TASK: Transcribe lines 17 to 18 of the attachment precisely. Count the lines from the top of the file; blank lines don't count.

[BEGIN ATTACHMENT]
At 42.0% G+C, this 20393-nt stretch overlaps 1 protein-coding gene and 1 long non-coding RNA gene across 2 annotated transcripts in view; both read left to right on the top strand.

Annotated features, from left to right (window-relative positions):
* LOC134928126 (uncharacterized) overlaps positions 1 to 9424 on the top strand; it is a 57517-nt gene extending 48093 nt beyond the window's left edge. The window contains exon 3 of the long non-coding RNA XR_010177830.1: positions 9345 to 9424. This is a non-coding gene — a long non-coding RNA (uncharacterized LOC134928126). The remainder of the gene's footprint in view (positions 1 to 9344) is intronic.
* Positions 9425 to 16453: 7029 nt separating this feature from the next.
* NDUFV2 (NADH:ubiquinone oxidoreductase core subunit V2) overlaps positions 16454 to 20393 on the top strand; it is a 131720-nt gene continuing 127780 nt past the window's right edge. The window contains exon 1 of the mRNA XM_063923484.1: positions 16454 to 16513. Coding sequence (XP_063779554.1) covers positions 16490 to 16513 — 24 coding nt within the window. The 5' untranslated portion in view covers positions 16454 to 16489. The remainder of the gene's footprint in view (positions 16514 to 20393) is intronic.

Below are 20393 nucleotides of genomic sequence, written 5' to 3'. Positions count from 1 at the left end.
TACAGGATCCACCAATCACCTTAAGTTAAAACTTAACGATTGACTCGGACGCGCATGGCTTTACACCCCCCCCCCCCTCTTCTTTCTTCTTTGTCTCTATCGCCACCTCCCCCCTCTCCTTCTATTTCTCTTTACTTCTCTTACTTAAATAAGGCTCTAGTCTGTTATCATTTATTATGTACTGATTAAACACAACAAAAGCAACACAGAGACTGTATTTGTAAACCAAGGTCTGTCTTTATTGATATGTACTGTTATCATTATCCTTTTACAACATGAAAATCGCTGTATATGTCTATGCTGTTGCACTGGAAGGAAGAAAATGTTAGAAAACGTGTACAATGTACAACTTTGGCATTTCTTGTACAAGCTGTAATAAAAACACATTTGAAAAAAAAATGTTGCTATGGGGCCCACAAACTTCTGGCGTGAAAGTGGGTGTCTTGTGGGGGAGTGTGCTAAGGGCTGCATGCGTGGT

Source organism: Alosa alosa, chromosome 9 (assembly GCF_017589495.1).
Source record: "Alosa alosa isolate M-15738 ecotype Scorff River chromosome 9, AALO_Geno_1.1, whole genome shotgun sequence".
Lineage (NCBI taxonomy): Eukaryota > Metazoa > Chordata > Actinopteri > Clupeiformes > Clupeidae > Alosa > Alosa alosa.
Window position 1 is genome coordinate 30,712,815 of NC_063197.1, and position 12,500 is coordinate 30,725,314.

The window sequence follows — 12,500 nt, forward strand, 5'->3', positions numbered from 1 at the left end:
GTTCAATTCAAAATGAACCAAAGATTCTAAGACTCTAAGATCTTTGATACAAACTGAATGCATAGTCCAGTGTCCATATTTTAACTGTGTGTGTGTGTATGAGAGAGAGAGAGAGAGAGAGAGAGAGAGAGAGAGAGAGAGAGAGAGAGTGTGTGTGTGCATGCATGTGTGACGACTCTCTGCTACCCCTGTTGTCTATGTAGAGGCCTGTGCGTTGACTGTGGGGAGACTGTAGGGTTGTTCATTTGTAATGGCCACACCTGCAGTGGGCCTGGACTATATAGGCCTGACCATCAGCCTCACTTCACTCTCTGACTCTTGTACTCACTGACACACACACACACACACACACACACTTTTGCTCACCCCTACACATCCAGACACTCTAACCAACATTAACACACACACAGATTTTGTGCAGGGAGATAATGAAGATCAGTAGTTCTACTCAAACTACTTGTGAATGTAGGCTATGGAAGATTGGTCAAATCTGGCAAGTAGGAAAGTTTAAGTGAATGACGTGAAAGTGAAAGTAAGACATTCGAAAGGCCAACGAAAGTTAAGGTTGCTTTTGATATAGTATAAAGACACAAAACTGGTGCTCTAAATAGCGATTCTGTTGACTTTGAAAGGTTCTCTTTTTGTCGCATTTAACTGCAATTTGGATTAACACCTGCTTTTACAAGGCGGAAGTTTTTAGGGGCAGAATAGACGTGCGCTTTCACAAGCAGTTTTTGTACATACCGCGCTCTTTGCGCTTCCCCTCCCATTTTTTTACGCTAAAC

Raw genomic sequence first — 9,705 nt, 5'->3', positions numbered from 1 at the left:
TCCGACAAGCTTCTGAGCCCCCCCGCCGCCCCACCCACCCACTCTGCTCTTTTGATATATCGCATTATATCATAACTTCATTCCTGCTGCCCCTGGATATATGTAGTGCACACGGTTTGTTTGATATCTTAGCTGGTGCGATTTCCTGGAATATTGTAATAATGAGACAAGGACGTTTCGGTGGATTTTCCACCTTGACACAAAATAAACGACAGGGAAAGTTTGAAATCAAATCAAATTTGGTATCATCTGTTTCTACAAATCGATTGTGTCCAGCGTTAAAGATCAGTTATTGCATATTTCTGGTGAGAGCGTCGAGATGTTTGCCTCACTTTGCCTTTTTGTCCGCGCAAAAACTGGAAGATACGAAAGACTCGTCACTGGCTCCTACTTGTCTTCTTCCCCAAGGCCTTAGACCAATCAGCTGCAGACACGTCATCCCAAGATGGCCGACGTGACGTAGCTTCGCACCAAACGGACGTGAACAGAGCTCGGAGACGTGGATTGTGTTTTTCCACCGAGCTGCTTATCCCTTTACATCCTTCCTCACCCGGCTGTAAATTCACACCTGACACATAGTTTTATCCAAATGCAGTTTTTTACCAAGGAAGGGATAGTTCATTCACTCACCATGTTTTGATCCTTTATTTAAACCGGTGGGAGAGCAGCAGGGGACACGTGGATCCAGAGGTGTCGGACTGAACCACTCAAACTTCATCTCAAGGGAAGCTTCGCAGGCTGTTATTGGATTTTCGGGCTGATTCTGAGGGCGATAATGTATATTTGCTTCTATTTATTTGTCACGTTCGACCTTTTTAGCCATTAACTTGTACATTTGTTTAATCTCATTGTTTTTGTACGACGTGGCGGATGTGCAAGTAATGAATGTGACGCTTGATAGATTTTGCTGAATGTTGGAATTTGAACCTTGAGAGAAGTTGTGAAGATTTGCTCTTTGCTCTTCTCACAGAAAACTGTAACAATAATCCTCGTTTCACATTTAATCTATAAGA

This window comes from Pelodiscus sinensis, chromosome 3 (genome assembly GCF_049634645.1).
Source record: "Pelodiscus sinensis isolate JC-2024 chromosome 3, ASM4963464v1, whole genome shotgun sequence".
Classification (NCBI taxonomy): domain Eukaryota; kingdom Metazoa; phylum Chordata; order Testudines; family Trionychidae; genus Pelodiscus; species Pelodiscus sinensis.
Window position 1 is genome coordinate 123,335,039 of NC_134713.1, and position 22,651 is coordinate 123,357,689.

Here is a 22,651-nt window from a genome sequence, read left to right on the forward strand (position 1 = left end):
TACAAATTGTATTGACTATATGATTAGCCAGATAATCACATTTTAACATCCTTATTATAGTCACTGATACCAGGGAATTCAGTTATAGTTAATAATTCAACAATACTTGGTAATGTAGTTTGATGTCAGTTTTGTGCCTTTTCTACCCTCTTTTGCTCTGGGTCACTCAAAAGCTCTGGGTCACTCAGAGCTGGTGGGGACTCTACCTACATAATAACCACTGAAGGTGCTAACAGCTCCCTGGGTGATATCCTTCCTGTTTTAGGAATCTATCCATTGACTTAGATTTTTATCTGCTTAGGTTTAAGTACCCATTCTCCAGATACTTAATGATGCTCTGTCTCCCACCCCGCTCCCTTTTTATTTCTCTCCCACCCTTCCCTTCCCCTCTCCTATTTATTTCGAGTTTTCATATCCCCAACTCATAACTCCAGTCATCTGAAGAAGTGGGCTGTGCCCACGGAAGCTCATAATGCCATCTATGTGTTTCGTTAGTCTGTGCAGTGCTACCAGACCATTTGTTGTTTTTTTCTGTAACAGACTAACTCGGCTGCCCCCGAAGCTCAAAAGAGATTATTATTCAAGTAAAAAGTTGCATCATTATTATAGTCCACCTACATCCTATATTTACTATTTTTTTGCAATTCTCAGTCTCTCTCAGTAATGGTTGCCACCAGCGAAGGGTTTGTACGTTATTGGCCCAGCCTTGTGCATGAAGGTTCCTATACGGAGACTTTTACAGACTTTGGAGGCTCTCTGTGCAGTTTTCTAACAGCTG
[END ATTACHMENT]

Source record: "Pelodiscus sinensis isolate JC-2024 chromosome 3, ASM4963464v1, whole genome shotgun sequence".
Classification (NCBI taxonomy): domain Eukaryota; kingdom Metazoa; phylum Chordata; order Testudines; family Trionychidae; genus Pelodiscus; species Pelodiscus sinensis.